Angina (Chest Pain) What Is Angina?
Angina can be a warning sign that you are at a higher risk of having a heart attack. If you have chest pain that does not go away, call 9-1-1 immediately.
Angina, also known as angina pectoris, is chest pain or discomfort that occurs when part of your heart muscle does not get enough oxygen-rich blood. It is a common symptom of coronary heart disease, which develops when the arteries of the heart become partially or totally blocked.
Angina pain can feel like pressure, squeezing, tightness, or burning in your chest. The discomfort can also spread to your shoulders, arms, neck, jaw, or back, just like a heart attack. Angina pain can even feel like an upset stomach. Symptoms can be different for women and men.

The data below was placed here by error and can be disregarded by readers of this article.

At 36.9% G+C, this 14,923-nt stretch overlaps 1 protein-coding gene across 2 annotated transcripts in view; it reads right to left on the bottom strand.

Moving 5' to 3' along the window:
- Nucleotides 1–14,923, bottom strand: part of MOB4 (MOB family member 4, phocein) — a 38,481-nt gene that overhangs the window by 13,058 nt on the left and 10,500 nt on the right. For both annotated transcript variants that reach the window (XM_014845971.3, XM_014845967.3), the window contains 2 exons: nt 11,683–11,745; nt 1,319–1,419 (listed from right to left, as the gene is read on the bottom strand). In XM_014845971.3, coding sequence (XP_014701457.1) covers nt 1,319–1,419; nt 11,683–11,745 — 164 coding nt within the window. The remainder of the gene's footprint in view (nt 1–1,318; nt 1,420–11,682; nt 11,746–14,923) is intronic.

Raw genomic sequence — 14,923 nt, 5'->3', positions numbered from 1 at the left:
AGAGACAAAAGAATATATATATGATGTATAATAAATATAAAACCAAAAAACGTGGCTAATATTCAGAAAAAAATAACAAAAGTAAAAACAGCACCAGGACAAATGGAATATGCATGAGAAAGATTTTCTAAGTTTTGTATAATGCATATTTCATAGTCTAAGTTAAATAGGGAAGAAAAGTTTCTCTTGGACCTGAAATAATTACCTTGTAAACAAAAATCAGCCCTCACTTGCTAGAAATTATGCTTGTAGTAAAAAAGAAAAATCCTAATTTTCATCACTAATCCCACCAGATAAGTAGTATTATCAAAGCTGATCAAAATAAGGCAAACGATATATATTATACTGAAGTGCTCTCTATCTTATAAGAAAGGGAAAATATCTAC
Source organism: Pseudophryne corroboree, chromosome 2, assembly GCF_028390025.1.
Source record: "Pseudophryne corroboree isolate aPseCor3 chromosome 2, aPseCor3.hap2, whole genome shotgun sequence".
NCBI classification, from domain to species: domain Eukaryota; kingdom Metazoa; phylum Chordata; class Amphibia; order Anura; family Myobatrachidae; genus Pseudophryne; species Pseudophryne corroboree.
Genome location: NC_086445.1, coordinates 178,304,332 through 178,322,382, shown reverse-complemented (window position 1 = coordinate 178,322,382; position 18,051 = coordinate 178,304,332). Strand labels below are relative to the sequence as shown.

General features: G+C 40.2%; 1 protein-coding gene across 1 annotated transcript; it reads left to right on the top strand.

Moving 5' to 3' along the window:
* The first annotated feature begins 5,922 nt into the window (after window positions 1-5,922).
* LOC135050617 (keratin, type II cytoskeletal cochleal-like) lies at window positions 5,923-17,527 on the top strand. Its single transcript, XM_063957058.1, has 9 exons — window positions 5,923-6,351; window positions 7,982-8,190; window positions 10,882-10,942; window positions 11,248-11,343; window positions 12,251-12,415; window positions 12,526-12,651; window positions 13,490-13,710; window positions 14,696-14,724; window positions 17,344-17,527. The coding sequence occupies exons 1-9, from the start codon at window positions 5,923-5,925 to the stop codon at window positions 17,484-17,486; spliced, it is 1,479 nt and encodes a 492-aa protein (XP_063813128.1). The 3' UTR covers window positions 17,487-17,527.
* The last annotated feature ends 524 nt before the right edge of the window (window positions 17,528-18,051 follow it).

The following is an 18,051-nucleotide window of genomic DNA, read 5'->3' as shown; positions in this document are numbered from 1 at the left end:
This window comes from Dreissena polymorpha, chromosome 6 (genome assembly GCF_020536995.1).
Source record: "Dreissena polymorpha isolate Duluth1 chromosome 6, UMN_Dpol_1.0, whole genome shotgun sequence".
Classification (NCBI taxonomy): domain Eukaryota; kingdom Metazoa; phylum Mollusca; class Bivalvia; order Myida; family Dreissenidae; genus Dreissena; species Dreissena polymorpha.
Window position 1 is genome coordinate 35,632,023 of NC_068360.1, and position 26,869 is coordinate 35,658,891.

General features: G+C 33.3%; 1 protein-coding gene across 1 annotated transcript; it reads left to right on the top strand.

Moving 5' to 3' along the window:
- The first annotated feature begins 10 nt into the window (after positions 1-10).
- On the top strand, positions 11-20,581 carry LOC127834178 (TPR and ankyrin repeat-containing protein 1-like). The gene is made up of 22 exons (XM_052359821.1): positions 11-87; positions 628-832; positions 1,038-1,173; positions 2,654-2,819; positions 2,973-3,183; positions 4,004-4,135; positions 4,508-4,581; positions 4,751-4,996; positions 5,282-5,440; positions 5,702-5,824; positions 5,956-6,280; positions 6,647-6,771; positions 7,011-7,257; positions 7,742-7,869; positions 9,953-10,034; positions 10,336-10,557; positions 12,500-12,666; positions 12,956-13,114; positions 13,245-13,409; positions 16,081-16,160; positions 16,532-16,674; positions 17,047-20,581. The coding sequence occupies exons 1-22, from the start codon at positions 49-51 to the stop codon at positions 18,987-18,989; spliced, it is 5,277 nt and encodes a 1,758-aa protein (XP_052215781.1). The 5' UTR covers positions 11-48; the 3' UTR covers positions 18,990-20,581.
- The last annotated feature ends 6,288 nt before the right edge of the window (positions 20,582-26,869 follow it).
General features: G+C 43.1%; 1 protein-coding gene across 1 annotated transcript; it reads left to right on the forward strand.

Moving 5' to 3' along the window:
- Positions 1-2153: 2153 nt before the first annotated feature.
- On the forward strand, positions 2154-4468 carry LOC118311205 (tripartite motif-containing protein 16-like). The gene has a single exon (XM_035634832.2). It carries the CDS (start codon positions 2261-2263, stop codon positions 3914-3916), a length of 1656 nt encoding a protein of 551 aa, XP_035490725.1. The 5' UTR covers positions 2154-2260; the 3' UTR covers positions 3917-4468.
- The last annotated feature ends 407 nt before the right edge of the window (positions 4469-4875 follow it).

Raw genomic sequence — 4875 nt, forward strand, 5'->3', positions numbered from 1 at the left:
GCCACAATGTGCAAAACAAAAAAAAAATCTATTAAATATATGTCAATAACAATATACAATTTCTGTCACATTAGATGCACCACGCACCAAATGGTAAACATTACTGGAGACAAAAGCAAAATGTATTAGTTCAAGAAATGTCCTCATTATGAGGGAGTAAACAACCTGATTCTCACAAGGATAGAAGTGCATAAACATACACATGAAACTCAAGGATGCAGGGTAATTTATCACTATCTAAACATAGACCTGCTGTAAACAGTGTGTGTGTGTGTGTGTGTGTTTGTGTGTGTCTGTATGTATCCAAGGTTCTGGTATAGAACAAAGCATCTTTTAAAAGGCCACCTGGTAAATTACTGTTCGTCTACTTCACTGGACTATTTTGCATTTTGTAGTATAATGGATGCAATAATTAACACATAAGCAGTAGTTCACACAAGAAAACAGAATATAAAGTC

Angina is very common, affecting approximately 11 million people in the United States. There are several types of angina, and the symptoms may vary depending on which type you have. Angina pain, also called an angina event, can happen when your heart is working hard, or it can happen when you are at rest.
To diagnose angina, your healthcare provider will ask you about your symptoms and may order blood tests, take an X-ray image, and do tests, such as an electrocardiogram (ECG) or an exercise stress test, to find out how well your heart is working. With some types of angina, you may need emergency medical treatment to prevent or treat a heart attack. To help you manage your angina, your provider may talk to you about heart-healthy lifestyle changes, medicines, medical procedures, and cardiac rehabilitation.